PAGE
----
The way Jan Stinchcomb sees it, somebody has to look out for the health of her future neighbors in Abingdon.
So she's organized a group of about 30 Abingdon residents to keep watch on county reviews of aproposed Abingdon development of more than 700 homes that would be built near four closed landfills.
One of the dumps is on the federal Superfund list of hazardous waste sites.
Many of the concerned citizens don't live near the development site, but want to make sure that health and environmental questions about the dumps are answered before the development is allowedby county planners to proceed, Stinchcomb said.
"Maybe it's not my business. It's not in my backyard," said Stinchcomb, who lives about a half-mile from the development site. "I just want to make sure people are in a good, safe environment."
The proposed housing development, named Hidden Stream, would include 719 town homes, condominiums and single-family houses built on 137 acres on both sides of Old Philadelphia Road, near Abingdon Road. The project awaits preliminary approval from the county.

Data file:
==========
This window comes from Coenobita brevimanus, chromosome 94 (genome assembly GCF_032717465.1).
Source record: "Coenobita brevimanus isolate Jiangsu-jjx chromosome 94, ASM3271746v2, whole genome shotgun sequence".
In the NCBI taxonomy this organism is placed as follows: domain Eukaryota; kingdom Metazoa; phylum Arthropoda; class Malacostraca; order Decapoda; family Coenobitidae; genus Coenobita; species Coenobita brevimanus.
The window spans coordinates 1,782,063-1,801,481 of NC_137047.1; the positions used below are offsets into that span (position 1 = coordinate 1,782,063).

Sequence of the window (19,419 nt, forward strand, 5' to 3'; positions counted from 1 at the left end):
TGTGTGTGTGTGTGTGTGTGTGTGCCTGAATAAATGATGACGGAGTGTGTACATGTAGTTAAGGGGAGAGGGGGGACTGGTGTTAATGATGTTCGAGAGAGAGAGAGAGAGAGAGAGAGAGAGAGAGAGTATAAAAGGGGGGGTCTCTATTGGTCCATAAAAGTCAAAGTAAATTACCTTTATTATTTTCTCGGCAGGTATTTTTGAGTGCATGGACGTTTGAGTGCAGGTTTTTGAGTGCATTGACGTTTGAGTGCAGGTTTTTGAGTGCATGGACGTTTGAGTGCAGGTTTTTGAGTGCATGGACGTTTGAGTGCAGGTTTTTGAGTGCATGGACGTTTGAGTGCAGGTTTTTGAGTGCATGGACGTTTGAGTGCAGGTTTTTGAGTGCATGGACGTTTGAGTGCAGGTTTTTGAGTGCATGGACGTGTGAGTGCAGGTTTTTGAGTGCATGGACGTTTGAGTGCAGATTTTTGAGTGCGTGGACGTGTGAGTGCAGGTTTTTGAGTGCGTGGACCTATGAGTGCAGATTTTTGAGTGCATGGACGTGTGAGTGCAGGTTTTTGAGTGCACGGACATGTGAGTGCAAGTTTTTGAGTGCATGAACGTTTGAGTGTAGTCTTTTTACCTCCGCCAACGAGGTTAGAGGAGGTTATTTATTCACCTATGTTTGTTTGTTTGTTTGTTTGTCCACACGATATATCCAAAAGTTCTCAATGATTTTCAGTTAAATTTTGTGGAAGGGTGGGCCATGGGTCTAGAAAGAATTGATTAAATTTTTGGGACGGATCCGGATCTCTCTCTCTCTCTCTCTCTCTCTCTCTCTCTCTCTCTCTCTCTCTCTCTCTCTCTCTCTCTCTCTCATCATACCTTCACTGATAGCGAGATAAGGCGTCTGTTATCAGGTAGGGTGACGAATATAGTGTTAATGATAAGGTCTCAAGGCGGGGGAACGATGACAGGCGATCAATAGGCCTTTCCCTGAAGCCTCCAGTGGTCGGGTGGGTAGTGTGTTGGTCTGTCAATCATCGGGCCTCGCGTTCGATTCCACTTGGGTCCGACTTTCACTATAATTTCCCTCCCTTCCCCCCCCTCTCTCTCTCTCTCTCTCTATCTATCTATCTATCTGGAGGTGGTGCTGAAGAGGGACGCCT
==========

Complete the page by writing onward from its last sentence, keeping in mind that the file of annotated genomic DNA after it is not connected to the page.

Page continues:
Last month, the county Health Department ordered Hidden Stream's developer, Morris Wolf of Baltimore County, to conduct studies to determine if the site is polluted with toxic chemicals and methane, a flammable gas.
Wolf is working with the county to determine if a problem exists and a schedule for the studies.
The Hidden Stream property is surrounded by three illegal dumps andlocated just across the street from the Superfund landfill.
"I don't know why there's a sudden interest in this project," said Frank Hertsch, a Bel Air attorney representing Wolf. "I can't tell you what generated it."
Florian Svitak, another Abingdon resident concernedabout the development, said he questions "the wisdom of building this thing next to a landfill when we don't even know what's in there."
He said he is concerned that youths from Hidden Stream will play in the forest covering the Superfund site, unknowingly coming in contact with toxic materials.
The forest, overgrown with vegetation, will be an attractive playground for youths looking for adventure, Svitak said.
Stinchcomb said she is not demanding that the county reject the development plans, provided that the materials buried in the landfills don't pose a health threat to the subdivision's residents.
Meanwhile, Svitak said he thinks the studies should be expanded to include properties bordering the Hidden Stream site.
Svitak, who lives about a half-mile from the proposed development, said citizens must act now or face the possibility that today's apathy will cause big problems in the future for Abingdon residents.
"Is this really where we want people to live?" Svitak asked.
"I think we have to ask those questions. We are the ones to make those decisions. I think we have a responsibility to think about 10, 20 and 30 years beyond."